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  • how disney+ became a disruptor in the streaming market

     

    When we look at something grand from the outside perspective, we often miss out on the beauty of all the hard work that went into creating it. Disney+ is just the type of service that would have seemed like a foreign concept merely a generation ago, and given all the effort that went into the platform’s creation, Exults decided to take a detailed look at how Disney+ was built. 

    For those of us who grew up taking weekly trips to Blockbuster or Family Video to rent our favorite animated classics, we never imagined that one day we would have the entire library of these videos available for instant use at any time of the day.

    To many, it appeared that Disney+ launched easily, especially due to much of its content having been around for decades. However, this was not necessarily the case. As the streaming wars set to ramp up even further in 2021, Exults will take a closer look at how Disney+ was built, and where it can go from here.

    From Animation Studio to Industry Giant

     

    from animation studio to industry giant

     

    At the heart of executives’ decision to create Disney+ was the age-old outsourcing debate. Essentially, they had to decide whether loaning their content to other streaming platforms for customers would be more lucrative than producing an in-house platform.

    While it is unknown exactly how much streaming companies were paying for Disney movies, it is certain that those revenue streams were a large sacrifice for the animation studio. Rather than betting on the sure route and continuing to host its content on other platforms, Disney decided to bet on itself.

    Disney executives determined that the ability to sell subscriptions on its very own platform was the best long-term option for monetizing its present and future content. Dramatic changes to the television cable market in the past two decades only reinforced this strategy. 

    By acquiring 21st Century Fox and purchasing a 1/3 share in video technology company BamTech that cost upwards of $70B, Disney etched out a path that would not be so easy to turn back on. 

    Barriers to Success

     

    barriers to success

     

    Before Disney+ initially launched in November 2019, it was certain that the company would have massive barriers to success. These are surely items that executives would have been aware of prior to the platform’s launch, but many of them may not have been immediate considerations of its customers.

    Differentiating in a Saturated Market

    Disney would have to figure out how to build a streaming platform with little to no technology infrastructure in place. It would also launch in an increasingly saturated market for streaming platforms, and thus have an immediate need to differentiate its services to stand out and gain subscriptions. Another challenge would come in the form of advertising to consumers already subscribed to one or multiple more streaming competitors.

    Disney expanded its content selection beyond Disney Channel Original Movies (DCOM), or its original television shows. By housing both National Geographic and Pixar content, the company was able to appeal to both children and adults. The company took this even further by offering a Hulu/ESPN+ bundle in tandem with a Disney+ subscription at launch, which massively expanded the library of content available to new users of the service, particularly adults.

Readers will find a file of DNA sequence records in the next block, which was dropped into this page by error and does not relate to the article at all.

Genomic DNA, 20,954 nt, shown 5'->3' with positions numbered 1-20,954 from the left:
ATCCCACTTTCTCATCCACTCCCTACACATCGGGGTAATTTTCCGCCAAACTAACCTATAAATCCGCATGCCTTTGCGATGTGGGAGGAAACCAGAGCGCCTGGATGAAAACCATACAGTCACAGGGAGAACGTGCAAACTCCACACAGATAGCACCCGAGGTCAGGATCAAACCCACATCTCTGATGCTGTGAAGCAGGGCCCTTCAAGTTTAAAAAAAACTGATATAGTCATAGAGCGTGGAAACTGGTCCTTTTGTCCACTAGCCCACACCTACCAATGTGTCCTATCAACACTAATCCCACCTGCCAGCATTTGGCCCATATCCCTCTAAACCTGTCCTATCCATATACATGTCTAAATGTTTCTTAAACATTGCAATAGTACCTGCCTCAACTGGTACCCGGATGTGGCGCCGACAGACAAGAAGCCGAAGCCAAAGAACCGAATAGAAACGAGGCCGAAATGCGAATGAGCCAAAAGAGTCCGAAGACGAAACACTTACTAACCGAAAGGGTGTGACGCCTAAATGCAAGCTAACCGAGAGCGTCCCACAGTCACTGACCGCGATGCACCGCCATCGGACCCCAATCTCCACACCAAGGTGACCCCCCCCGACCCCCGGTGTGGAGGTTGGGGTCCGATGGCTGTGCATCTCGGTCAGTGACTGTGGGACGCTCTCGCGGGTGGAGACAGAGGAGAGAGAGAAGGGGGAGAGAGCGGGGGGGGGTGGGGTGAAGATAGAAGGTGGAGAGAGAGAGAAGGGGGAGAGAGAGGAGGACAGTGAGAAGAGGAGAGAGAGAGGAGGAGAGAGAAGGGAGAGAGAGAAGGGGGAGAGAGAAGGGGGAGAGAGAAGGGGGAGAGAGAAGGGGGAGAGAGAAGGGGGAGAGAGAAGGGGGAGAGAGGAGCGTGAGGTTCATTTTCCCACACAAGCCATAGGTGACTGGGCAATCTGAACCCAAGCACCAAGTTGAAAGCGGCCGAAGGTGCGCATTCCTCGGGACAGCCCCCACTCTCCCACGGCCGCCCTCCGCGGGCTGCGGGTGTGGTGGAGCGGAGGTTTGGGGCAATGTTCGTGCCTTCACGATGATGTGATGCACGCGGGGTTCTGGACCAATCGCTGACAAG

Maintaining an attractive variety of content beyond offerings for kids was and remains important to Disney+’s success, given their parents are most often the ones paying for the subscription.  

    International Antitrust Regulations

    One of the other more complicated barriers to success was Disney’s new size following its 21st Century Fox acquisition. After this historic deal was made, international antitrust organizations stepped in to make sure that the market could continue to remain competitive.

    Of particular interest were the Fox Sports Networks which were ultimately sold in Spring 2019 for more than $10B. This was a stipulation of Disney’s initial purchase of Fox, mandated by the US Department of Justice. Disney also liquidated Fox Sports Latin America after Brazilian and Mexican regulators deemed that it would give Disney too large a share of the sports network broadcasting in Latin America.

    Despite having to navigate its way through uncharted territory and relinquish assets, Disney still found a foothold during a global pandemic and ultimately solidified its presence in the ever-growing streaming market.

    Thriving in a Pandemic, and Into the Future

     

    thriving in a pandemic and into the future

     

    Before its launch in November 2019, Disney projected that it was aiming for at least 60M subscribers by 2024. By creatively partnering with companies like Verizon, which offered a free one-year Disney+ subscription to its customers, the platform came out of the gate swinging. 

    Additionally, by providing ad-free content and coming in at a lower price point than competitors like Netflix, Disney quickly surpassed initial subscription projects. Just one year after its launch, the platform had more than 85M subscribers worldwide, with a key significant customer base in India.

    As COVID-19 continues to increase widespread demand for streaming options, it is unlikely that consumers will revert to old entertainment platforms in the future. If Disney+ capitalizes on some of its creative strategies like producing high-quality performance content for celebrities like Beyoncé and Taylor Swift, it just might reach its goal of more than 200M subscribers in 2024.

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